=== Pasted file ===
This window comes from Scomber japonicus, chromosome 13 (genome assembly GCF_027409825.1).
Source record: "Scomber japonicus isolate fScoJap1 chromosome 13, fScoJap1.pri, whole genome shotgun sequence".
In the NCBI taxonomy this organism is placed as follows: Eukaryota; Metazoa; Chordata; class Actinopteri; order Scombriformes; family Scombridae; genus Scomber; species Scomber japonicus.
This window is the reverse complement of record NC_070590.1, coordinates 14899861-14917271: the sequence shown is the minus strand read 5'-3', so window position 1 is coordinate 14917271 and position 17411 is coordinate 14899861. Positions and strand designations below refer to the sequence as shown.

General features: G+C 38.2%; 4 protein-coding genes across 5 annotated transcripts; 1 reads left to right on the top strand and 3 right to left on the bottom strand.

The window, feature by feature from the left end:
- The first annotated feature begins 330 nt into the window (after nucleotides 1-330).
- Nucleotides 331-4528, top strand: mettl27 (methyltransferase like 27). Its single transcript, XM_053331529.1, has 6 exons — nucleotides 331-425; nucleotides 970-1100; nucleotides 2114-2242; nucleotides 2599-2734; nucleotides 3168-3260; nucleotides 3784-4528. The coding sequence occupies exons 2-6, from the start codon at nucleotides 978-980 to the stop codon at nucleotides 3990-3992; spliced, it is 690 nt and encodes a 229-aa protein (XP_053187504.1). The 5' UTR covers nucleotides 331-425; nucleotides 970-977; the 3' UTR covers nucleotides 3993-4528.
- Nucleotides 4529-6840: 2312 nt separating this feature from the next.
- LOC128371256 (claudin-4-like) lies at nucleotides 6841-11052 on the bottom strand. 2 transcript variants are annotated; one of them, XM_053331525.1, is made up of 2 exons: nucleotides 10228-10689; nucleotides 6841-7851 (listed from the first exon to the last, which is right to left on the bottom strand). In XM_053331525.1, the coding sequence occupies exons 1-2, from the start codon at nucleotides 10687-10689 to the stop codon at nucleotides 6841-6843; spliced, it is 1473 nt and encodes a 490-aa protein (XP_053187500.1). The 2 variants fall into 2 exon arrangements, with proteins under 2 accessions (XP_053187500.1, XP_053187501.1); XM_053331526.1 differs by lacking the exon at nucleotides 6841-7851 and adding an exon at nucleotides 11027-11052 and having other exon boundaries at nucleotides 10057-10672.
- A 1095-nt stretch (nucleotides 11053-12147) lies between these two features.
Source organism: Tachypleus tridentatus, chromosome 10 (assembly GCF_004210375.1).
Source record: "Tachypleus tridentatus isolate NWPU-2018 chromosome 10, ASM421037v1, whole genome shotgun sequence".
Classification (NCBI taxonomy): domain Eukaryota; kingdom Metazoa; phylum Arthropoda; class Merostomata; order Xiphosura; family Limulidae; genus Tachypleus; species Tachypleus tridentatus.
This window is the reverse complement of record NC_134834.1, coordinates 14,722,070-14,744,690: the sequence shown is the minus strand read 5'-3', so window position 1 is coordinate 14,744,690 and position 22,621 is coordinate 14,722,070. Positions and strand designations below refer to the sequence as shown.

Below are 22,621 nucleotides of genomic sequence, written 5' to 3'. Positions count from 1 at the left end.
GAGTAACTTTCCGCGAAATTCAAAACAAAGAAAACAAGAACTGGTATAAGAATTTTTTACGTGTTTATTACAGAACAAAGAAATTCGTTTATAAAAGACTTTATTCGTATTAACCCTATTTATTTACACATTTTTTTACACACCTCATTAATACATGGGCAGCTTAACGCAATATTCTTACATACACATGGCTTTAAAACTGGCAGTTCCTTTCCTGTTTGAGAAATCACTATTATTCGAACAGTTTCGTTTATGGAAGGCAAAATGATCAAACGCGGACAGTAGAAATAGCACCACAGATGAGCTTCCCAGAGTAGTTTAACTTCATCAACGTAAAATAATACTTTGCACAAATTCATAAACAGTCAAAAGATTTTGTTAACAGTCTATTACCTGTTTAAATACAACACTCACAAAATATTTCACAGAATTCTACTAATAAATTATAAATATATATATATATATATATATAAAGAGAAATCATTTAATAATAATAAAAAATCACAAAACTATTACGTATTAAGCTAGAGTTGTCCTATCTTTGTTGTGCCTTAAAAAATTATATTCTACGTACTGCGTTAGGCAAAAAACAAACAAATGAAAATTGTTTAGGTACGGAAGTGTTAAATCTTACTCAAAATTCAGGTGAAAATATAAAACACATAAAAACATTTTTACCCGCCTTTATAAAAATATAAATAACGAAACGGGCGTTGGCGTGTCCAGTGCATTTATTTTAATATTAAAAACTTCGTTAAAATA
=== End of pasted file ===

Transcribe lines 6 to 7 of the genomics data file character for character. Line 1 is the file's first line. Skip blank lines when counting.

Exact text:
The window, feature by feature from the left end:
- The first annotated feature begins 330 nt into the window (after nucleotides 1-330).